Imagine the world where the youth run wild, driven to madness and manslaughter, attempted murder, reckless driving and even underage abuse and sex. Imagine the world where all of this is happening because every young adult is using weed. Sounds horrifying, right? Well, that was the driving focus of the most famous propaganda film of the last century, “Reefer Madness.” Of course, the movie was intended to spur politics and the minds of the country’s families against the newly popular drug, marijuana.
What is Marijuana?
Marijuana, also known in more common terms as weed, is a flowering plant most commonly found growing close to equatorial zones. Known for thousands of years, marijuana has been cultivated in countries ranging from India to Spain to Canada and even some isolated Pacific islands. In other words, the plant is ubiquitous. So how can a simple and quite common flowering plant cause such a stir in our fast-paced, modern, and international culture? The answer is simple: marijuana is a known psychoactive hallucinogenic drug and is illegal to federal the United States and many other countries’ laws.
Effects of Marijuana
The short-term effects of using weed are varied. Weed is considered to be a mild hallucinogenic drug, with many users reporting vivid visual effects like color saturation and closed eye visuals resulting from use. However, according to the National Institute for Drug Abuse, the most commonly felt effects of marijuana included the following:
- a sense of euphoria
- muscle relaxation
- pain relief
- stimulated appetite
In addition to the positive short-term effects of the drug, marijuana is currently under several federal clinical trials that are attempting to establish the medical uses of the drug, with many speculating good results as a sleep aid and pain reliever.
However, there is a downside to using marijuana. Many users report feelings of extreme anxiety, a rapid rise in blood pressure, impaired coordination, impaired memory and in some cases even insomnia. According to the American Psychological Association, marijuana in high doses has been known to induce limited cases of psychosis, and even schizophrenia in those who are genetically predisposed to the condition. For most users, many negative short-term effects have been shown to subside after weeks or months. Unfortunately, for some users and even more abusers of marijuana, several severe long-term effects of the drug have been proven to exist.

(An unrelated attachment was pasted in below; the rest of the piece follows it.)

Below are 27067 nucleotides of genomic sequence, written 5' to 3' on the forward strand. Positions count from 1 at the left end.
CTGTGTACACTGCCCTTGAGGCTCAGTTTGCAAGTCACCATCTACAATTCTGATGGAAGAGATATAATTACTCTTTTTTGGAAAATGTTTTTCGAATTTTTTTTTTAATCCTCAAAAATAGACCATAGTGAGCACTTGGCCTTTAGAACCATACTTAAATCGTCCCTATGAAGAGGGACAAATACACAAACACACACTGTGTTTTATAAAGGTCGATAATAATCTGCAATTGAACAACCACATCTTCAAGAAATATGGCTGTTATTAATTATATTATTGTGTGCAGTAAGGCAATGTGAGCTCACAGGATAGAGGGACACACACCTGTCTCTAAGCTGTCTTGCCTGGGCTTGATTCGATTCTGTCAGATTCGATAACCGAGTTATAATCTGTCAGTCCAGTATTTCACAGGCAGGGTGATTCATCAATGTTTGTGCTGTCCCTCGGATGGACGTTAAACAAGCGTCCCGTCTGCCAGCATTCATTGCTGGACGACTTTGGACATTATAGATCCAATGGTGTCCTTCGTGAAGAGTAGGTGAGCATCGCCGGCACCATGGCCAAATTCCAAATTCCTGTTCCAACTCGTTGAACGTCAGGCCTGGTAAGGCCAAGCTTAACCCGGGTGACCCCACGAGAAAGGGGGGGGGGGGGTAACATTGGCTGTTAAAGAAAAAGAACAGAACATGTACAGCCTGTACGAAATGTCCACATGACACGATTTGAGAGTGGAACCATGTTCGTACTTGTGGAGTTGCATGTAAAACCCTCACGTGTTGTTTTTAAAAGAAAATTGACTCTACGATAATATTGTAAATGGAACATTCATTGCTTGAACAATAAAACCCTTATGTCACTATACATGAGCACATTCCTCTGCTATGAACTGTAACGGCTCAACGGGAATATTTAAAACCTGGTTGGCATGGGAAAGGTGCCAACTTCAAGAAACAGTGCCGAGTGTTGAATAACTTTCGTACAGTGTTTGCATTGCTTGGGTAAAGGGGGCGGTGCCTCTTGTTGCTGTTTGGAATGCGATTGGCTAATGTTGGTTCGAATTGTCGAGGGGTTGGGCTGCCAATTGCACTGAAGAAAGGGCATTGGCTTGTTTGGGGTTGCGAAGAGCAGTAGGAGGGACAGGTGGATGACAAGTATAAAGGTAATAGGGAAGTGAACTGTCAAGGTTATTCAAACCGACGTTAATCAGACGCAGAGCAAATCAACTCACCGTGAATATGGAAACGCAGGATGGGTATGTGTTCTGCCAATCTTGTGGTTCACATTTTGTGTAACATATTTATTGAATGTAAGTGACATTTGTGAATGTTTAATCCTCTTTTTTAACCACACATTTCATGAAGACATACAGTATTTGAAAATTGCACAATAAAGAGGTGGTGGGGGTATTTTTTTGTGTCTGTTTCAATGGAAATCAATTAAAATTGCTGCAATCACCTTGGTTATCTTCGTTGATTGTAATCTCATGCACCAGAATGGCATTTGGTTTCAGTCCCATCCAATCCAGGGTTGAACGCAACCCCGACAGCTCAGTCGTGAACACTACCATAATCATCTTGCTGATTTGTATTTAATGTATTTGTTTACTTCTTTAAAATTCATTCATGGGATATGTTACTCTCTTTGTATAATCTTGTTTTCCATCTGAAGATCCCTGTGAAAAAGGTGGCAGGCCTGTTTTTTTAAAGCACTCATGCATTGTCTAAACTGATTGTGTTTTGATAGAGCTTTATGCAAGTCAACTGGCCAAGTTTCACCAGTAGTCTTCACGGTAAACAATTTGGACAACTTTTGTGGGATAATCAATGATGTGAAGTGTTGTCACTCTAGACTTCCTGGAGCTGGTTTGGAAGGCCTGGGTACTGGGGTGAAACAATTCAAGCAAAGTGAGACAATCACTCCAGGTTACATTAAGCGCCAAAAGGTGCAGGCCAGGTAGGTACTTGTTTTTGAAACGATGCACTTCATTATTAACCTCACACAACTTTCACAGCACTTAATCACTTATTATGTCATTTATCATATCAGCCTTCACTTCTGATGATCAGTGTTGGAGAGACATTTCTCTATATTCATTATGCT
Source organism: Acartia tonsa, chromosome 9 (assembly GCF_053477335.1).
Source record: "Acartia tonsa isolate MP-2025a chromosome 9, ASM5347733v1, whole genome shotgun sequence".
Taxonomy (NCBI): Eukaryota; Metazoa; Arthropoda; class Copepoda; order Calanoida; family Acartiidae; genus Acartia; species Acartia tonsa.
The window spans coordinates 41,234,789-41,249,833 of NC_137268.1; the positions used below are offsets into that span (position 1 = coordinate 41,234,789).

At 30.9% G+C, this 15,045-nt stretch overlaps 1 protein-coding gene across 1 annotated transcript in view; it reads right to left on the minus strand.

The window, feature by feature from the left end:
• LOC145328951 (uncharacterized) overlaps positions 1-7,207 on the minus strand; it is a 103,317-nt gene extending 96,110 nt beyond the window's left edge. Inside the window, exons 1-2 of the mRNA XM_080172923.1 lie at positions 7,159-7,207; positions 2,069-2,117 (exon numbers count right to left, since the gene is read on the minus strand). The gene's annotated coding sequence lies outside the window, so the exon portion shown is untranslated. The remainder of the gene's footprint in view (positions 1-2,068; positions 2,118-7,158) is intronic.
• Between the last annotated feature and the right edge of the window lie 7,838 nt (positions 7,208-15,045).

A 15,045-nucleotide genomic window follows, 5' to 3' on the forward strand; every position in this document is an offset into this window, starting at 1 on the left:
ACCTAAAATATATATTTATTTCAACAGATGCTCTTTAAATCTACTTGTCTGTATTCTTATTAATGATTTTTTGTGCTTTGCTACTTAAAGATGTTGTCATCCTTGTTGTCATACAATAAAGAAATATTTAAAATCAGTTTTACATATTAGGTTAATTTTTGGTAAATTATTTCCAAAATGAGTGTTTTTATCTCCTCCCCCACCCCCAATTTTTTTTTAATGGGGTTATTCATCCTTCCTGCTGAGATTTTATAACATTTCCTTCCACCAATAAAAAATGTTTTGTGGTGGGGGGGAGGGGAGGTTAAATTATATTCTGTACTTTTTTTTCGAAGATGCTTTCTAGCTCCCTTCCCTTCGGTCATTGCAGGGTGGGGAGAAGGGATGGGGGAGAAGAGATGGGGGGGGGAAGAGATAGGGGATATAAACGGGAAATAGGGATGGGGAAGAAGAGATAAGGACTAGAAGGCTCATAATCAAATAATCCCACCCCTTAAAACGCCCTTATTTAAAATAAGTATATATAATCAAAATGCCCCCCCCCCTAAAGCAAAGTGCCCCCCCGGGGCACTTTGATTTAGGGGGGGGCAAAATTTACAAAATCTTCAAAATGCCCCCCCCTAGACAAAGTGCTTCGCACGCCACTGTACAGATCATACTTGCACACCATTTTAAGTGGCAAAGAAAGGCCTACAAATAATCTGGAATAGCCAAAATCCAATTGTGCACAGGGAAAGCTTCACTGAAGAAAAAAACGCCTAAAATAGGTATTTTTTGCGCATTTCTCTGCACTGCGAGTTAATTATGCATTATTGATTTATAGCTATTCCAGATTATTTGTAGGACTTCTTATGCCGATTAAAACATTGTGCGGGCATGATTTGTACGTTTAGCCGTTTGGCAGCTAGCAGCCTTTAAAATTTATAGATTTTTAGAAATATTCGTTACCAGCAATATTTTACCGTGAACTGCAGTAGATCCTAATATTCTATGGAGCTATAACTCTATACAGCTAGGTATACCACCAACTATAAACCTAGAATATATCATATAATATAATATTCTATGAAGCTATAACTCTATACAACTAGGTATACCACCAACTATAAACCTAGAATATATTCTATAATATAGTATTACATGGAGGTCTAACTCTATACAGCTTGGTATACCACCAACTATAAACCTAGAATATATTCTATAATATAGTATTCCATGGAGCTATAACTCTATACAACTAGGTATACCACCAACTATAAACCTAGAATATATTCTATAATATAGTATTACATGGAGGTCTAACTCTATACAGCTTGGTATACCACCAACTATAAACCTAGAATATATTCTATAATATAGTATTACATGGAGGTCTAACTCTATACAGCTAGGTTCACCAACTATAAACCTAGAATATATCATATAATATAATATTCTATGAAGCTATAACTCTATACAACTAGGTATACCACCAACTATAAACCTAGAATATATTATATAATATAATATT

Long-Term Effects of Marijuana Abuse
While many people use marijuana for its positive effects, especially in the short term, many others suffer from the highly negative long-term effects of weed. In fact, a study published by the New Zealand Drug Enforcement Agency in 2013 followed over 300 teenagers and young adults who used marijuana for more than three years. The study results found that over 70% of the participants had a reduced IQ score and evidence of decreased long-term memory storage when compared to an average population.
While the results of that study are highly specific, general long-term effects of marijuana abuse include the following:
- decreased short and long-term memory
- reduced fast-twitch motor functioning
- reduced attention span
- increased risk for respiratory illness
- psychological dependence
- increased risk of severe mental disorders
The most obvious long-term health effect of marijuana consumption is a reduced ability to remember events that occurred during marijuana use. Weed changes the way users’ neurotransmitters fire, reducing their activity and making the users’ muscles and brains work harder to produce healthy levels of attention, motor function, and memory.
However, the most dangerous long-term health effects of using weed are respiratory illnesses and psychological dependence. Marijuana is most commonly consumed via the airways, as either vapor or smoke. Unfortunately, smoking anything increases the risk of respiratory illnesses like the flu and pneumonia. The most insidious long-term effect of weed is the fact that marijuana is an addictive psychoactive substance. Long-term users’ bodies and brains become so used to operating under the consequences of marijuana that they have a hard time living without the drug. Unfortunately, dependence and addiction cause many users to lose jobs and even end up in legal trouble to get their daily high.
Inpatient Treatment for Using Weed
If you or someone you know and love are suffering from the long-term health effects of marijuana use, inpatient treatment can help. Inpatient treatment can reduce the withdrawal effects of stopping marijuana use, such as insomnia, anhedonia, and a severe loss of appetite. Inpatient treatment can also provide support groups for recovering addicts and allow them to transition back to daily life without the help of a drug-induced high. Under the care of professional addiction counselors and doctors, patients can receive the help they need to relieve many of the adverse effects of abusing weed.